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Longest path and elevated bike paths

Andrew Agathangelou – Diales Delay Expert explores the various paths open to delay analysts.

In February 2017, China opened the longest elevated bike path in the world in a city in South-East China. The five-mile long, 16-feet wide bicycle-only pathway – dubbed ‘the winding viaduct’ – has been built in the city of Xiamen. It takes a very meandering path between the start and end points, in order to achieve the status of the longest elevated bike path in the world.

In the world of delay analysis, the use of retrospective techniques, which require the delay analyst to establish ‘longest path’ through the works, is becoming very common. In simple terms, the longest path can be thought of as the longest chain of connected construction activities which determine the overall completion date of the works. In this respect, the ‘longest path’ can also be considered to be the critical path, a term familiar with those who work in this field. It is generally accepted that for an event to cause delay, it must either lie upon the critical (longest) path, or directly impact another activity which lies upon the critical path.

A common feature of the various techniques used to establish the longest path through the works retrospectively, after the works are complete, is the ability to establish the path manually, by visual examination of the as-built programme, as opposed to using programme software.

The longest path between the start and finish points, on the as-built programme, is established by first examining the actual finish date and then determining which construction activities were directly connected to the completion date, or which activities were completed on the actual completion date.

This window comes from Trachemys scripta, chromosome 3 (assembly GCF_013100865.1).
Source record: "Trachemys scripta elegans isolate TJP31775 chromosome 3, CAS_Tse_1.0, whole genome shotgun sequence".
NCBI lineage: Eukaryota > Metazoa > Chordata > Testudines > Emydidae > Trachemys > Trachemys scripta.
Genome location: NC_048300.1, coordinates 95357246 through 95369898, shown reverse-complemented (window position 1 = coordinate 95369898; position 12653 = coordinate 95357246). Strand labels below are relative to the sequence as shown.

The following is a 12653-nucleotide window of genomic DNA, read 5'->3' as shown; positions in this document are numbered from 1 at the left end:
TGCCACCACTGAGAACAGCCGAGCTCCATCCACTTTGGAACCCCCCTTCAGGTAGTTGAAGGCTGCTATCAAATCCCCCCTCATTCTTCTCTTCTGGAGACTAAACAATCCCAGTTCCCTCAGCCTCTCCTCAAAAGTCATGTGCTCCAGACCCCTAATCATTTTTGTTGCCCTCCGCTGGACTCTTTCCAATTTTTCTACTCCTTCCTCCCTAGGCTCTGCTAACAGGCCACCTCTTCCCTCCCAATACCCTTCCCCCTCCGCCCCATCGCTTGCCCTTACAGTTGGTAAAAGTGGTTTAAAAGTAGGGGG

The analyst then works backwards to the actual start date, examining numerous links in the chain of construction activities occurring between those dates in order to establish which took the longest. Thereby ultimately determining the actual completion date. This ‘longest path’ is often referred to as the ‘as-built critical path’.

This approach is becoming more common with delay analysts. Some experts deliberately avoid the use of programme software on the basis it is sometimes seen as a ‘dark art’. Disputes involving expert delay evidence are often distracted and undermined by arguments over the robustness of the baseline programme; whether it is correctly logic linked or whether it accurately reflects the true scope or sequence of the works. Perhaps this is due to results and analysis being overly reliant on an answer produced by programme software rather than by a detailed review combined with common sense and experience.

Like the elevated bike path in Xiamen, it remains to be seen whether manual inspection and establishment of the ‘longest path’ will catch on or become a passing fad. For those delay experts who refuse to use any kind of programme software, it remains the only method of establishing a critical path of some kind, essential to demonstrating that a delay to completion has occurred.

Articles  /  Asia Pacific  /  Global

Articles  /  Asia Pacific  /  Global

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